What is QRP?
QRP is a Q-code originally meaning “reduce power”, but now has come to mean operating a radio that outputs 5 watts or less for CW or 10 watts for SSB.
By most standards, I haven’t been a ham for long. In the four years that I had a license, I hadn’t been too terribly active either. Sure, I’d check into the 2m repeater nets, but not much beyond that. Being a young professional working long hours then going home to a rented QTH can put serious constraints on RF output.
Things have changed. I purchased a house on a half acre lot back in March, upon which there is room for a full dipole on 40m. It isn’t too much of an embellishment to say that the radio room was the first room of the house to be fully unpacked. Once I had that antenna installed in the backyard — along with the obligatory 2m vertical — I began learning code in earnest and started racking up SKCC contacts shortly thereafter.
The same things that appealed to me about QRP operation four years ago still do now: the thrill of building one’s own equipment, the satisfaction of having scratched out a QSO from so little power on both ends, or even of just having been received with so little output. Not to mention the money saved. I am but a lowly student of the humanities; my technical knowledge is limited, but growing. However, I can paint by numbers to get a working radio and I can follow a recipe to get a working antenna with the best of ‘em.
There have been many who told me throughout my short ham career that QRP is not suitable for beginners. Perhaps I’m being foolhardy here, but I don’t think this is the case. In fact, I’m becoming increasingly convinced that this advice scares away many potential operators.
Too much emphasis is placed on getting on SSB with a 100W rig. Under the advice of mentors, I went that route and got on the air when and where I could, going out for POTA activations on phone. I didn’t find it all that interesting. Too heavy. Too rote. Too nerve wracking. The QRP siren song kept luring me in, just as it had since I first got my ticket. I’m glad that I finally caved in, built a kit, and saw just what five watts can do.
I consider myself a beginner at CW and HF operation. At the time I started learning Morse code in March of 2020, I had less than 100 contacts on SSB. By September of the same year, I’d had more CW QSOs than those on SSB. Since that time, I have operated at QRP power levels exclusively and with great success.
There’s nothing special about my radio, my antenna, or my style of learning the code. All I did was study the alphabet, then get on the air. My equipment is basic. My antenna has always been a resonant dipole on 40m, hoisted to a modest 20ft. My radios of choice are the QRP Labs QCX+ and the MTR3b, both of which put out 5W. I make contacts on them with regularity.
It does bear stating that it hasn’t always been easy and I have several things working in my favor. While my antenna is basic, it is full sized and resonant, i.e. efficient. While my power output is small, I do operate using sked pages and spotting programs. What little power I put out is not wasted and people are looking for me. Even with these things working in my favor, there have been times where I have called CQ for an hour or so without anyone coming back. So for me, what comes easily doesn’t remain fun for long. I prefer a little hard work to make the achievements I make that much sweeter.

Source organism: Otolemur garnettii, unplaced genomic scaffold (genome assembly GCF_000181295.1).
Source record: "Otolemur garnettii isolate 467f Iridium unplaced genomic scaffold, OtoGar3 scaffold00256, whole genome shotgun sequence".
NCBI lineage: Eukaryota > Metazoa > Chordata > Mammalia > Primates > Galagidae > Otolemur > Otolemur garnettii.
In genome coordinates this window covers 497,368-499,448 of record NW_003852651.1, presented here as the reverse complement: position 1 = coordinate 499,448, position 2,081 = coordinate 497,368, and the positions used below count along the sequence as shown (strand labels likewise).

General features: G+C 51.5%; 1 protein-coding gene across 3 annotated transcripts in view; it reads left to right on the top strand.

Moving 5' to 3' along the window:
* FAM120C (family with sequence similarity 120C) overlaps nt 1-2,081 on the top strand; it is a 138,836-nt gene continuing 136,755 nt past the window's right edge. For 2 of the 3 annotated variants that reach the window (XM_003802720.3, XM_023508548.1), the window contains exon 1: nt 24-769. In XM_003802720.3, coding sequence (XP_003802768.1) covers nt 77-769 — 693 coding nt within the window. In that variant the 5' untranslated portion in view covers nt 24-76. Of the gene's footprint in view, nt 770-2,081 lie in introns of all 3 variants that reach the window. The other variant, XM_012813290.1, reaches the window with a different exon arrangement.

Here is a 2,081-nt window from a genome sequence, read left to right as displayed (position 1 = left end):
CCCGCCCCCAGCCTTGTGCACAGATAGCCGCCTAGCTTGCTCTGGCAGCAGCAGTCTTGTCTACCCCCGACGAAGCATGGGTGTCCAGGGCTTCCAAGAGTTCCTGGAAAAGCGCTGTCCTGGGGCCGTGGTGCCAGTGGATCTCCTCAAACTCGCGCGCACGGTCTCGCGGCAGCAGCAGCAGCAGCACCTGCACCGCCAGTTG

Perhaps you are of a similar mindset. I wholeheartedly recommend that you try CW and QRP. Even if you are time poor, experience poor, and cash poor, you can still have a great time on HF, even with a Tech license.
Using low power is a challenge but it is not nearly as hard as some would lead you to believe. With these four simple pointers, you too can have QRP success.
Use efficient antennas
With QRP, smaller is not always better. In fact, those who have the most success use efficient antennas. Usually this means a full size antenna. At my QTH and while operating portable, my go-to wire is the dipole. It is simple and cheap to get in the air. However, my dipole for 80 meters is technically a compromise antenna since it uses traps. At the end of the day, any antenna is better than no antenna, so get as much copper in the air as you can and get on the air.
Use efficient modes
When all you got is 5 watts, make the most of it by using CW or digital modes. Imagine that you have to communicate across the distance of a mile. You have two options: a flashlight and a megaphone. Both could work, but the flashlight used to send Morse will be more efficient than the megaphone will be.
When on the radio, don’t discount voice completely however. It will be harder to make QRP SSB contacts than CW ones at the same power level, but it is far from impossible. You never know when the propagation gods may smile upon you.
Know your propagation
Certain times of the day work better for certain bands. Even certain times of the year affect propagation. Using lower power forces you to make the most of what bands are open. Someone who’s using 100W or more stands a better chance when a band is marginally open but QRPers have no such luxury.
Even in the trough between solar cycles 24 and 25, I have had great success using low power. Experiment and discover which bands open to you throughout the course of 24 hours. The VOACAP propagation website can help predict where your signal will go and when, but nothing beats getting on the air and experiencing it for yourself.
People want to work you. There’s no shame in telling others where you have set up camp on the bands. Many other QRPers do the same and we tend to look for one another. There’s few things as gratifying as making a QRP to QRP contact over thousands of miles.